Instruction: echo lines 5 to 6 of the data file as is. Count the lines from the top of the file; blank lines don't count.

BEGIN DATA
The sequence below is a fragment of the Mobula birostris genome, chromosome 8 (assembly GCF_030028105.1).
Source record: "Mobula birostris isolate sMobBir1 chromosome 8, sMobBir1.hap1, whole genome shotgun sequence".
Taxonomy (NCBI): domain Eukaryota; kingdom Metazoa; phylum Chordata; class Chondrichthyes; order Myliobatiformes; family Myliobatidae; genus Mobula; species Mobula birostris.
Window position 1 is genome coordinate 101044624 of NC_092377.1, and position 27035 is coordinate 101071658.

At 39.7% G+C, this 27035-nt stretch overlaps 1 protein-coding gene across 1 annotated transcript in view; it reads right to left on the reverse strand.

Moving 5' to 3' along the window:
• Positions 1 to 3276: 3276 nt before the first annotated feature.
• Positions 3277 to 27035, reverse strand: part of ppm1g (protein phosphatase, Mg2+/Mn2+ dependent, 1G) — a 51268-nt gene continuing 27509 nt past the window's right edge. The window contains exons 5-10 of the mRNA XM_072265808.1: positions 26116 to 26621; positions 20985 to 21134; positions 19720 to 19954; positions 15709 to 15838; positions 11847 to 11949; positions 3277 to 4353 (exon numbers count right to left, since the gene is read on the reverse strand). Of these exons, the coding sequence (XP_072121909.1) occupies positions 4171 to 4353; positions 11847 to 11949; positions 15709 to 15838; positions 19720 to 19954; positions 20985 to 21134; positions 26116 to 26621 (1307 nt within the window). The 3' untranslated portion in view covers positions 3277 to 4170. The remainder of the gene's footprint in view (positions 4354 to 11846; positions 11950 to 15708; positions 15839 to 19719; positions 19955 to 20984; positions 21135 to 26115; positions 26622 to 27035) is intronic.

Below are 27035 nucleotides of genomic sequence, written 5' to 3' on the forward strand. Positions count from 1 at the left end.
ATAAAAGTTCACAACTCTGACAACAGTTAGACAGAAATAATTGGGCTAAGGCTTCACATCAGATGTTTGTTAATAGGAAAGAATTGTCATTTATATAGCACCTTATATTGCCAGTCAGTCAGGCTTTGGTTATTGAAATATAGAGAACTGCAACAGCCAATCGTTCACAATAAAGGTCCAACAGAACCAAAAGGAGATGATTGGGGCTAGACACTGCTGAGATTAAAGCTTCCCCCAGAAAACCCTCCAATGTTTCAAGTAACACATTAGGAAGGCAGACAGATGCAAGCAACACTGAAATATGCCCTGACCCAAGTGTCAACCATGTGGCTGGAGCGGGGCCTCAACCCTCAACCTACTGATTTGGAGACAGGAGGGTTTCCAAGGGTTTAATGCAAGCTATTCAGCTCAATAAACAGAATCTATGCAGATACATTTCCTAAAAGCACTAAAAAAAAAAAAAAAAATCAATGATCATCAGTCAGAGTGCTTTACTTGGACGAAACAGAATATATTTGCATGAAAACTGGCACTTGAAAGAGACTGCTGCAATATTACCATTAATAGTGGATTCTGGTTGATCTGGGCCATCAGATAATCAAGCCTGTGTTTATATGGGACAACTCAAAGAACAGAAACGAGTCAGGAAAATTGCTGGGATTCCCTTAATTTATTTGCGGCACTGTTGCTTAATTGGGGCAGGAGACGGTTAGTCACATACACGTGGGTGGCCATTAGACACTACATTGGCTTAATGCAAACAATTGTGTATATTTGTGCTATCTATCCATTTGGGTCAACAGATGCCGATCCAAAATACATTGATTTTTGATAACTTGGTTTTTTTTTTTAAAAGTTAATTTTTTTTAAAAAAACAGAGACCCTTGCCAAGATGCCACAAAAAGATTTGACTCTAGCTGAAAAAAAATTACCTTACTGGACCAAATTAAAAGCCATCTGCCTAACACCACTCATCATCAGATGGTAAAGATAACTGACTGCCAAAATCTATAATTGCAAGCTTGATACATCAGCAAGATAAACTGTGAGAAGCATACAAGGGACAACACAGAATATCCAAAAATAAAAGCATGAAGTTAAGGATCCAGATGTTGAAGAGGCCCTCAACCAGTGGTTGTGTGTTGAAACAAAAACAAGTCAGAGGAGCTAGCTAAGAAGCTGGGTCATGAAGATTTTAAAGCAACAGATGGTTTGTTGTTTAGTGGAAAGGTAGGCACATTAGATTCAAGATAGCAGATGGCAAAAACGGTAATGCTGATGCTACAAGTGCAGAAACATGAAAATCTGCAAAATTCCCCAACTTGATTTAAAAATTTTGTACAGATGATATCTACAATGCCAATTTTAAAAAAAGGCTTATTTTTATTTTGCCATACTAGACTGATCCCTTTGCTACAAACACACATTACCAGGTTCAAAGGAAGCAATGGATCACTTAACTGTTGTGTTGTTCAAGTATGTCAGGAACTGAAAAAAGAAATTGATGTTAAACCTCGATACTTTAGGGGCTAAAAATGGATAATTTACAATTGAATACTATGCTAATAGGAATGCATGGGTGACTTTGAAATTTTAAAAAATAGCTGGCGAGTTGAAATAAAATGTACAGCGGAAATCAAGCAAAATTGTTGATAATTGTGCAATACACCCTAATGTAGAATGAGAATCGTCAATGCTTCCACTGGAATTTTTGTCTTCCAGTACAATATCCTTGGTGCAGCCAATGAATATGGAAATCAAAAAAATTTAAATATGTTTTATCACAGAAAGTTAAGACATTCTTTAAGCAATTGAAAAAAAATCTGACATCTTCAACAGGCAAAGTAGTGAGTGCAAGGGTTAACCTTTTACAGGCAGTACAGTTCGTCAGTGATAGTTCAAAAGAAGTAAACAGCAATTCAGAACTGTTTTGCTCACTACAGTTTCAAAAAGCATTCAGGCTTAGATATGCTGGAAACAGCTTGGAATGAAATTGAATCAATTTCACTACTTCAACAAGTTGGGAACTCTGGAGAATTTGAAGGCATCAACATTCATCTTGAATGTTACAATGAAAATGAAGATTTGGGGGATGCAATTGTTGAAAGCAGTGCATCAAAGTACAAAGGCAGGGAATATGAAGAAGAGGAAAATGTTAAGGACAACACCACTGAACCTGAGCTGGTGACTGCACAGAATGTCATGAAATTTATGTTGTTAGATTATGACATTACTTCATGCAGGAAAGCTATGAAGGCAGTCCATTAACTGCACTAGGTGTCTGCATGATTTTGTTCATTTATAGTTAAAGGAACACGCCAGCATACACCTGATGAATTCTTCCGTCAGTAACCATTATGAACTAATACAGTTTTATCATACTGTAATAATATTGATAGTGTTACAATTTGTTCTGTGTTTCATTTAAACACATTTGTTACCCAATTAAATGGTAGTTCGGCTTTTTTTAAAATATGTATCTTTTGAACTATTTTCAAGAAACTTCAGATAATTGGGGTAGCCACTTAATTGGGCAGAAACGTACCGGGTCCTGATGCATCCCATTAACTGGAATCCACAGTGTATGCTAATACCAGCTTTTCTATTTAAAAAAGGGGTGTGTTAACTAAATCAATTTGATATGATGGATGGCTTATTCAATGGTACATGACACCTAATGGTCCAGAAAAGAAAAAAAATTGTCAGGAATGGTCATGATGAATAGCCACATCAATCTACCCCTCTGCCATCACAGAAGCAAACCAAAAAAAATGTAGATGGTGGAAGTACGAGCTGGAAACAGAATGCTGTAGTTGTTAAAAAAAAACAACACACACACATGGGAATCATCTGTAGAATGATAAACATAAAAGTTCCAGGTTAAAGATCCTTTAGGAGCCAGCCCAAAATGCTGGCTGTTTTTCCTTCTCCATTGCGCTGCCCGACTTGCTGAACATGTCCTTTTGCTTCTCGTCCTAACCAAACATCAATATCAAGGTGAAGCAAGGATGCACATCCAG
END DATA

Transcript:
At 39.7% G+C, this 27035-nt stretch overlaps 1 protein-coding gene across 1 annotated transcript in view; it reads right to left on the reverse strand.

Moving 5' to 3' along the window: